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Mary Dixson, PhD, currently serves as Senior Distinguished Lecturer in Communication at UTSA and has over fifteen years of higher education administration experience including Associate Vice Provost for Teaching and Learning Services, Interim Dean of Libraries (UTSA) and Dean of Interdisciplinary Programs (NVC). She has spent ten years promoting teaching excellence and innovation, overseeing grants, fundraising, distance learning, libraries, service learning, innovation, assessment, and accreditation.

Mary has been an author, manager, and Principal Investigator on a variety of grants. She has twenty years of experience teaching communication courses at various colleges and universities. She is published in the Journal of Communication, Presidential Studies Quarterly, and Political Communication, and has presented at numerous academic conferences. She recently published a book for students titled From College to Career: Making the Leap to a New Life.

In addition to her academic experience, Dixson has been employed in sales, recruiting, public relations, project management, and executive leadership in educational, private and non-profit sectors. She has been a writer and editor for San Antonio City Pages Magazine. She holds a certification in nonprofit management from the University of Texas at Austin and consults with organizations and individuals on communication skills and team building. She is also an avid gardener and a slow runner.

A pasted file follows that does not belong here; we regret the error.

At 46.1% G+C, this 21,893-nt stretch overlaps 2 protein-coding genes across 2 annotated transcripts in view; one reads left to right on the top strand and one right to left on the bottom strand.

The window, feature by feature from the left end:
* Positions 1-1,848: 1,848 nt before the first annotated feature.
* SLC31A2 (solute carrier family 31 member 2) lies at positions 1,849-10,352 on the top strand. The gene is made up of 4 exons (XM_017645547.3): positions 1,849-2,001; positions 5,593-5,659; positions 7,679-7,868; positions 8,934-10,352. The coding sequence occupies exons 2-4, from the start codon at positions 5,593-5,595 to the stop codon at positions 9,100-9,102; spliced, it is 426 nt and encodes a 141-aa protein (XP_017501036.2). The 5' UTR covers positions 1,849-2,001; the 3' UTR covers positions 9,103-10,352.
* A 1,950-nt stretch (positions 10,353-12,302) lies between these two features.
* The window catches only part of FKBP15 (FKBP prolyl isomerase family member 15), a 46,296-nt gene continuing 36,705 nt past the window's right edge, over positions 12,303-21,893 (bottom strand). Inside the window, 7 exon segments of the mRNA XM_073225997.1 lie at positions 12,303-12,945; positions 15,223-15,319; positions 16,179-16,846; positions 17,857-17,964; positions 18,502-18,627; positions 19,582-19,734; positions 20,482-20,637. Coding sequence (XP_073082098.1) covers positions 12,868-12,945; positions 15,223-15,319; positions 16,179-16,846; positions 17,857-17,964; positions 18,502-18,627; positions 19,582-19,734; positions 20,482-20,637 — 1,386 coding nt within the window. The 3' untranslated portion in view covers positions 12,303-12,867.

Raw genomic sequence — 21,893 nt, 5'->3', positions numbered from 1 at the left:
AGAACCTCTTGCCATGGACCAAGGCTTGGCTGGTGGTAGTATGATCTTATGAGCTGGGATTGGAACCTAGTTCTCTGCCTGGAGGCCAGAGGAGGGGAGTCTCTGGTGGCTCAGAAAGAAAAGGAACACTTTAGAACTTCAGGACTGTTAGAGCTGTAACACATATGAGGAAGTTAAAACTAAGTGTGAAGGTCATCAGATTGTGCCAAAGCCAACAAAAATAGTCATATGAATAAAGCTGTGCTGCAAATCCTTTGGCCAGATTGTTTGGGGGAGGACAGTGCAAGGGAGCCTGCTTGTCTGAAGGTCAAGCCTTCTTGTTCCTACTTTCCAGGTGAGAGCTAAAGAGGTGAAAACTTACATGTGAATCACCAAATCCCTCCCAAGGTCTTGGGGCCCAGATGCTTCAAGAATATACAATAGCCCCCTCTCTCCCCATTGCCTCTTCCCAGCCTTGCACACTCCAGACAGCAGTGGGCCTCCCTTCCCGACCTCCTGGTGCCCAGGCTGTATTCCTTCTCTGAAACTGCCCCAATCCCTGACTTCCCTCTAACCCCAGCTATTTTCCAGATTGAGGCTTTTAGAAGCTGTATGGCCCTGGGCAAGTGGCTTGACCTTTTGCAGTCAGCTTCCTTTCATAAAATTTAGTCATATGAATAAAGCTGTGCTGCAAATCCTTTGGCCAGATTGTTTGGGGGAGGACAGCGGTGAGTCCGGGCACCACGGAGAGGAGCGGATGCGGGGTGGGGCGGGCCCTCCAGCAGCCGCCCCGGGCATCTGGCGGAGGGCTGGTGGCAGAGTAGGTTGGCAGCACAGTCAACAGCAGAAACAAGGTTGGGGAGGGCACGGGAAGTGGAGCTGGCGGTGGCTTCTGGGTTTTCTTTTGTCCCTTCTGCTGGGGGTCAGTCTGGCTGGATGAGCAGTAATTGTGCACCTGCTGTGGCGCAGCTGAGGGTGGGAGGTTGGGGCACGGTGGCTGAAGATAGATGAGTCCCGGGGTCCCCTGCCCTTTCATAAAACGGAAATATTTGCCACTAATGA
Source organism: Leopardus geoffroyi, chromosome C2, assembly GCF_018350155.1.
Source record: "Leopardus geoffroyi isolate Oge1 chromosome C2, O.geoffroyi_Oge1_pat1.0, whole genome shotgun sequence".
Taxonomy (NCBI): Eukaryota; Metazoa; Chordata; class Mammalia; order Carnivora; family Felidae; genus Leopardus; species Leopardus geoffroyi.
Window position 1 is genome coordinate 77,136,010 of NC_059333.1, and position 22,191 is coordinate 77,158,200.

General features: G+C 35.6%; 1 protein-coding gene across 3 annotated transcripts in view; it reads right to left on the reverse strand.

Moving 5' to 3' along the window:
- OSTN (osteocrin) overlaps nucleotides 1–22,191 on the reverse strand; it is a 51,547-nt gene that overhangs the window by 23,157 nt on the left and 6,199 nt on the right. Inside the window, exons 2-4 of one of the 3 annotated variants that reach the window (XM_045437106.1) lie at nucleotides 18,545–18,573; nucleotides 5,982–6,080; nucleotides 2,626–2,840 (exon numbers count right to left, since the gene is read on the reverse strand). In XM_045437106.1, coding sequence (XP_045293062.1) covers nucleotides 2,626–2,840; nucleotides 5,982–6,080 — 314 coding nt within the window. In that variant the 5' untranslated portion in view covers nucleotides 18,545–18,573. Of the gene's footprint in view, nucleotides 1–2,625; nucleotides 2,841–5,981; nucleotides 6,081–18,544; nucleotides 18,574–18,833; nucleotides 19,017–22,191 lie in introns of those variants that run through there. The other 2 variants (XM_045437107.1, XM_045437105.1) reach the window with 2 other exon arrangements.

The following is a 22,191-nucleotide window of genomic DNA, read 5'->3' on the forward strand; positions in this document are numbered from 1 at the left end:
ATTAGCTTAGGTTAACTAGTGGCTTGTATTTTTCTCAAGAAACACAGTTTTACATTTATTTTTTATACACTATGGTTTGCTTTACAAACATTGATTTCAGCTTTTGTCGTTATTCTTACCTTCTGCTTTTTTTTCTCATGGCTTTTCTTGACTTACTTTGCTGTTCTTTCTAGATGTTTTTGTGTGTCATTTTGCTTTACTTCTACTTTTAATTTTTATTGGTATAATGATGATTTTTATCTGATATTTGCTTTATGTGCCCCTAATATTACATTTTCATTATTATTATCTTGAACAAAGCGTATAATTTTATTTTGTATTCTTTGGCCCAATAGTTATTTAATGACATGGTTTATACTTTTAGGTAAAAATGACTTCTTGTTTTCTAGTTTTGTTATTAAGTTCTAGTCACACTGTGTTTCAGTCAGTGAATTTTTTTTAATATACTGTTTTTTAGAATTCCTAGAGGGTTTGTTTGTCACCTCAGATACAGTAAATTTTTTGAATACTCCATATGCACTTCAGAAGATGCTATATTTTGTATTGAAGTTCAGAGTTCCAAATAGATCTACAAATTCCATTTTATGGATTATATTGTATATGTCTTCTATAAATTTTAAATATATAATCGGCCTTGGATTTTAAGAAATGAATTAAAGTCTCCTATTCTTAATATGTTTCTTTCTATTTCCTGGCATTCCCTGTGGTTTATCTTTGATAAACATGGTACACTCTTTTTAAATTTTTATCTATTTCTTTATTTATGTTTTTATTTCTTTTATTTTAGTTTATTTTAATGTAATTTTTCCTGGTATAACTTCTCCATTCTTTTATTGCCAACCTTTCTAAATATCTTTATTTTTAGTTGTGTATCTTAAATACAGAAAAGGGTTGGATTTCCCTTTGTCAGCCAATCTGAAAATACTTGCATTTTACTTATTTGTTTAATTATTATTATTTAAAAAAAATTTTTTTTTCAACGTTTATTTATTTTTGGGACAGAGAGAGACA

PRESENTATION: Creating Group Work (that Works)


Group project teach important skills that employers want, but they also create frustration and barriers for students and faculty. This talk offers insight into the challenges, opportunities, and techniques that can transform group work into a valuable learning experience.


Abstract: Faculty create group projects to engage Students, and teach important teamwork skills. Group communication skills are highly sought after by employers and are required throughout our lives. At the same time, create frustration for both students and faculty. Students complain about workload and lack of effort, scheduling challenges, and ongoing group conflicts. Faculty struggle with assigning and assessing group work and often spend large amounts of time mediating disagreements. As we transition from teaching Millennials to Generation Z, the stress around group projects only worsens.  Founded in research about social loafing and personal motivation, this session offers evidence based techniques for forming groups, teaching group processes, and practices for creating assignments appropriate to group work.


Learning Outcomes:

(1) Know specific techniques for setting up groups for success.

(2) Understand essential processes and procedures groups use to move forward successfully, and will be able to use their assignments.

(3) Create assignments appropriate to group work.


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